Thermal non–catalytic process used to convert large hydrocarbon molecules in heavy feedstocks to lighter products such as fuel gas, gasoline, naphtha and gas oil. This process produces  middle distillates which  reduce the viscosity of the heavy feed. A visbreaker thermally cracks large hydrocarbon molecules in the oil by heating them in a furnace to reduce  viscosity and to produce small quantities of light hydrocarbons (LPG and gasoline). The  name  visbreaker refers to the fact that the process reduces or breaks the viscosity of the residual oil.

Catalytic Cracking

Heavy oil is passed through metal chambers (called catalytic crackers or cat crackers) under pressure and high temperature in the presence of catalysts such as alumina, silica or zeolites. This boiling breaks up heavy, large and more complex long-chain oil molecules into lighter, smaller and simpler short-chain molecules, such as those of gasoline, olefinic gases and other products.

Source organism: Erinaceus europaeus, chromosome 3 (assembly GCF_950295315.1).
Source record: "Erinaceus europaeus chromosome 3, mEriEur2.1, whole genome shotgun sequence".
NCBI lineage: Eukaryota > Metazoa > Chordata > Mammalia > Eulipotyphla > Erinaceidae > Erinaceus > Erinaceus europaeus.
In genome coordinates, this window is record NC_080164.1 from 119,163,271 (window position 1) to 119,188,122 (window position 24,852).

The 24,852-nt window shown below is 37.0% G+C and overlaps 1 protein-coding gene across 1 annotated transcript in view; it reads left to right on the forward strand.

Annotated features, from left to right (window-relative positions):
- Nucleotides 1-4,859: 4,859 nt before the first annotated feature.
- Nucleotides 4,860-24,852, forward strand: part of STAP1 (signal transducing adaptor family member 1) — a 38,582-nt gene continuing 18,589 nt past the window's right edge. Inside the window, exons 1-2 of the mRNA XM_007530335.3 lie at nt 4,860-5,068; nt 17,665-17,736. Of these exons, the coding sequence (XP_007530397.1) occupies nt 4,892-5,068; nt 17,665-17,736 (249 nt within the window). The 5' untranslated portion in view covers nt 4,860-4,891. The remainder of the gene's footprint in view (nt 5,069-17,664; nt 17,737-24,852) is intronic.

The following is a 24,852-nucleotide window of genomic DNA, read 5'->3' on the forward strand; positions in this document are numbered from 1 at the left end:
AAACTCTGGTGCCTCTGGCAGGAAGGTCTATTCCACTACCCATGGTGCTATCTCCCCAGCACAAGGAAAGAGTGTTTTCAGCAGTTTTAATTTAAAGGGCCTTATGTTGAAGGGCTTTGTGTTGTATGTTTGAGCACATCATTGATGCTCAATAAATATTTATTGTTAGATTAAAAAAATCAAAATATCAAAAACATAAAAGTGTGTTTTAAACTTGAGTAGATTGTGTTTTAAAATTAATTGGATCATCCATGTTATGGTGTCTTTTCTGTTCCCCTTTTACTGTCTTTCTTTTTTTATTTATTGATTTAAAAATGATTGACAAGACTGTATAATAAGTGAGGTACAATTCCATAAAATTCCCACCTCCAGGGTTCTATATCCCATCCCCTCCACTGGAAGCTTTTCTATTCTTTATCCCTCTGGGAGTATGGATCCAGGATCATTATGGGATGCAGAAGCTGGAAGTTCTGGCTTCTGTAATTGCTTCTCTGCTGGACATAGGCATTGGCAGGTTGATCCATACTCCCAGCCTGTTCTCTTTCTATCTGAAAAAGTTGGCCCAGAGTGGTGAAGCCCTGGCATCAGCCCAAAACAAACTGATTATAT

Catalytic Hydrocracking

Like cracking is used to produce blending stocks for gasoline and other fuels from heavy feedstocks. It converts linear molecules to higher octane branched molecules for blending into gasoline or feed to alkylation units. Introduction of hydrogen (in addition to a catalyst) allows the cracking reaction to proceed at lower temperatures than in catalytic cracking, although pressures are much higher

Combination

Linking two or more hydrocarbon molecules together to form a large molecule (e.g. converting gases to liquids) or rearranging to improve the quality of the molecule.

Alkylation